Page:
view complete impact (PDF; 939 KB)

CVP Highlights (July - September 2014)

Over 1,700 farm visits and phone/email consultations were made by our Vegetable Specialists during the 2014 growing season. We hosted 17 educational events and produced 11 issues of VegEdge newsletter to keep our growers abreast of issues facing commercial vegetable production in WNY. Read more details about our impact on this region.

view complete impact (PDF; 694 KB)

CVP Highlights (April - June 2014)

The Cornell Vegetable Program consulted with nearly 1,000 growers during this quarter. Read more about what issues we're addressing in our region.

view complete impact (PDF; 788 KB)

CVP Highlights (January - March 2014)

Twenty-three events were organized by the Cornell Vegetable Program this quarter, educating growers on farm food safety considerations, pest problems and management techniques, and growing for winter markets and produce auctions. Read more details about our events and other impacts we had in our region this quarter. 

view complete impact (PDF; 559 KB)

2013 Year in Review

Highlighting 8 of the Cornell Vegetable Program's projects from 2013 and stats about our impact in the region.

view complete impact (PDF; 1699 KB)

CVP Highlights (October - December 2013)

The Cornell Vegetable Program identified the cause and the cure to excessive leaf dieback in onions. Learn more about this discovery and the other impacts our team had in WNY during the final months of 2013.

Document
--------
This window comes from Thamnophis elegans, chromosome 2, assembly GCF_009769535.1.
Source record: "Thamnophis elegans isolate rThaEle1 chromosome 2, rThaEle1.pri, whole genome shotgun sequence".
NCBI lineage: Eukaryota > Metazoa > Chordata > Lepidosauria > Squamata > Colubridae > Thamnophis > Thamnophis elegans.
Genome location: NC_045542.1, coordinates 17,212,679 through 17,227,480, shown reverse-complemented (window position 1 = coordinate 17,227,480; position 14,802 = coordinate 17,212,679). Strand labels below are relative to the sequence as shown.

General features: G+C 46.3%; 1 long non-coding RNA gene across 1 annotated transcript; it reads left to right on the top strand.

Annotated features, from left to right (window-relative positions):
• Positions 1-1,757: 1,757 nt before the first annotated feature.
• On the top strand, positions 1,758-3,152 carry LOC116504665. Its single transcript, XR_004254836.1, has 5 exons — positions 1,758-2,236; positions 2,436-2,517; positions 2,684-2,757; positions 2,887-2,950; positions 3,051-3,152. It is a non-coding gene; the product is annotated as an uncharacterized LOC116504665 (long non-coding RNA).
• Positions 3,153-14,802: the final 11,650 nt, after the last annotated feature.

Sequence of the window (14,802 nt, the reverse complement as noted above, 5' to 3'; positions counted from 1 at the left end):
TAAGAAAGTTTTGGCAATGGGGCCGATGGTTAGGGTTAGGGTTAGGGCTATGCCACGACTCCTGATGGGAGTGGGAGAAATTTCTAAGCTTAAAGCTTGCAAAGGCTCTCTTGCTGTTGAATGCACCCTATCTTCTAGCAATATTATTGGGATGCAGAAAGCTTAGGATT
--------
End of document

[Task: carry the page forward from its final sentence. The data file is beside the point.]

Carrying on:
view complete impact (PDF; 878 KB)

CVP Develops New Grafting Resources

To highlight the new grafting resources created by the Cornell Vegetable Program, this flyer is designed to be distributed electronically to interested growers. Links to the videos and the factsheet are live!

More information about the Grafting Tomatoes video, the How to Graft Tomatoes video, and the How to Graft Tomatoes factsheet can be found on the Cornell Vegetable Program website.

view complete impact (PDF; 571 KB)

GAPS Trainings: CCE Trainings in Food Safety

Cornell Cooperative Extension (CCE), along with the National GAPs Program and the New York State Department of Agriculture and Markets, has developed and implemented a nationally-recognized training program in Good Agricultural Practices (GAPs) to prepare New York growers for the marketplace's increased vigilance in food safety. Learn more about our successful training program.

view complete impact (PDF; 1685 KB)

CVP Highlights (July - September 2013)

It was a busy growing season for our team. Read more about our efforts to educate Western New York growers.

view complete impact (PDF; 959 KB)

CVP Highlights (April - June 2013)